LATE REGISTRATION RATES FOR #HITB2014KUL STARTS ON THE 1ST OF OCTOBER ONWARDS!

REGISTER ONLINE NOW

 

Hands-on Technical Trainings - 13th & 14th October

http://conference.hitb.org/hitbsecconf2014kul/#tile_schedule

Triple-Track Conference - 15th & 16th October

http://conference.hitb.org/hitbsecconf2014kul/conference-speakers/

 

Capture the Flag - 15th & 16th October

http://conference.hitb.org/hitbsecconf2014kul/capture-the-flag/

HackWEEKDAY - 15th & 16th October

http://conference.hitb.org/hitbsecconf2014kul/hackweekday/

CommSec Village - 15th & 16th October

http://conference.hitb.org/hitbsecconf2014kul/commsec-village/

eHarmony confirms its members' passwords were posted online, too

http://en.wikipedia.org/wiki/EHarmony

Online dating site eHarmony has confirmed that a massive list of passwords posted online included those used by its members.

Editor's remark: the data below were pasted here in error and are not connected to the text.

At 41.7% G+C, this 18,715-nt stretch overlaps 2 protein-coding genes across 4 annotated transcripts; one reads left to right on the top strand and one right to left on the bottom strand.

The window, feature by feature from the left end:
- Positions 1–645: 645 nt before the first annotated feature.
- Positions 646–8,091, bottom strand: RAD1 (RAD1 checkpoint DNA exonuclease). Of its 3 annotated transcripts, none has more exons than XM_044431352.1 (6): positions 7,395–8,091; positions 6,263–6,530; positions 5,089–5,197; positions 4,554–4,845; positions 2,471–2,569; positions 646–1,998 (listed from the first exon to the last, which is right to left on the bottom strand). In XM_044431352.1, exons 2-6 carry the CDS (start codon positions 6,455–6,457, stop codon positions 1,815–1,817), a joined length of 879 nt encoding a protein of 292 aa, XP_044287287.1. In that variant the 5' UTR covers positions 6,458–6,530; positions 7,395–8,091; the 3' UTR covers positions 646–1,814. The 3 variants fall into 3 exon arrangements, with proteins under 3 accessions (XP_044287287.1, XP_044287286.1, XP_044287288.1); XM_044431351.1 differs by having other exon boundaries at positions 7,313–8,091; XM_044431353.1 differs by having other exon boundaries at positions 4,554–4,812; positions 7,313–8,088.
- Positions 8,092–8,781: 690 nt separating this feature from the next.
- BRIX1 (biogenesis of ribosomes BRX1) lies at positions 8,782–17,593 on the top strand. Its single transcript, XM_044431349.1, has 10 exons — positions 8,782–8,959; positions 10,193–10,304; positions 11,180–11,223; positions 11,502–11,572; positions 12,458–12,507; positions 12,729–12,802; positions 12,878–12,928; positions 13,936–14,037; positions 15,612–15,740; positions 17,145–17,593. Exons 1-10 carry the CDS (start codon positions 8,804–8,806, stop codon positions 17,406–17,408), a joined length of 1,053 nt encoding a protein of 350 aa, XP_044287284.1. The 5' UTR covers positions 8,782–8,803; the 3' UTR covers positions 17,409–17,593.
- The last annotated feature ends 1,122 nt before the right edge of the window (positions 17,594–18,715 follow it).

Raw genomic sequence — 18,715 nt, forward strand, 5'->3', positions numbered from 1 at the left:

"After investigating reports of compromised passwords, we have found that a small fraction of our user base has been affected," company officials said in a blog post published Wednesday evening. The company didn't say what percentage of 1.5 million of the passwords, some appearing as MD5 cryptographic hashes and others converted into plaintext, belonged to its members. The confirmation followed a report first brought by Ars that a dump of eHarmony user data preceded a separate dump of LinkedIn passwords.

eHarmony's blog also omitted any discussion of how the passwords were leaked. That's unsettling, because it means there's no way to know if the lapse that exposed member passwords has been fixed. Instead, the post repeated mostly meaningless assurances about the website's use of "robust security measures, including password hashing and data encryption, to protect our members’ personal information." Oh, company engineers also protect users with "state-of-the-art firewalls, load balancers, SSL and other sophisticated security approaches."